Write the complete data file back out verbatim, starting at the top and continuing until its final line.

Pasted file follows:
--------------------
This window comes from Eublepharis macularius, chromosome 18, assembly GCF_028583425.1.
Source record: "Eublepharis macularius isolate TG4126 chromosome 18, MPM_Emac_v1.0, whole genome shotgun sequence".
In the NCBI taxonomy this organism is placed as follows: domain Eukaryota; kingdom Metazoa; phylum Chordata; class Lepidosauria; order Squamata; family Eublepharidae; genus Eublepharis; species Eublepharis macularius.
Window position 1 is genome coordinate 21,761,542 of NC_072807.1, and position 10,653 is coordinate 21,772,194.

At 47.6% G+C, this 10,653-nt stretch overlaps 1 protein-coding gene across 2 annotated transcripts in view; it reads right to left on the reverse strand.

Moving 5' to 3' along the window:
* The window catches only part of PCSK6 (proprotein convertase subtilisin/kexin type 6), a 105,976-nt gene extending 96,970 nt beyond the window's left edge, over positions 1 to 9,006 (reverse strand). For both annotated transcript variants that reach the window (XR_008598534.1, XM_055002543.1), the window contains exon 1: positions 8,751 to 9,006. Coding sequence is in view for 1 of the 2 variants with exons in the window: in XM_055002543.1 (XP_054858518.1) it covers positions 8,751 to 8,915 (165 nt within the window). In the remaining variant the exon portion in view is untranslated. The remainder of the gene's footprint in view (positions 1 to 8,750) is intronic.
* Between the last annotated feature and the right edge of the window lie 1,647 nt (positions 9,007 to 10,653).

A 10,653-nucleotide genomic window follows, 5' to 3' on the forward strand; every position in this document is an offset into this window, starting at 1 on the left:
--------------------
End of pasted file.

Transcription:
This window comes from Eublepharis macularius, chromosome 18, assembly GCF_028583425.1.
Source record: "Eublepharis macularius isolate TG4126 chromosome 18, MPM_Emac_v1.0, whole genome shotgun sequence".
In the NCBI taxonomy this organism is placed as follows: domain Eukaryota; kingdom Metazoa; phylum Chordata; class Lepidosauria; order Squamata; family Eublepharidae; genus Eublepharis; species Eublepharis macularius.
Window position 1 is genome coordinate 21,761,542 of NC_072807.1, and position 10,653 is coordinate 21,772,194.

At 47.6% G+C, this 10,653-nt stretch overlaps 1 protein-coding gene across 2 annotated transcripts in view; it reads right to left on the reverse strand.

Moving 5' to 3' along the window:
* The window catches only part of PCSK6 (proprotein convertase subtilisin/kexin type 6), a 105,976-nt gene extending 96,970 nt beyond the window's left edge, over positions 1 to 9,006 (reverse strand). For both annotated transcript variants that reach the window (XR_008598534.1, XM_055002543.1), the window contains exon 1: positions 8,751 to 9,006. Coding sequence is in view for 1 of the 2 variants with exons in the window: in XM_055002543.1 (XP_054858518.1) it covers positions 8,751 to 8,915 (165 nt within the window). In the remaining variant the exon portion in view is untranslated. The remainder of the gene's footprint in view (positions 1 to 8,750) is intronic.
* Between the last annotated feature and the right edge of the window lie 1,647 nt (positions 9,007 to 10,653).

A 10,653-nucleotide genomic window follows, 5' to 3' on the forward strand; every position in this document is an offset into this window, starting at 1 on the left: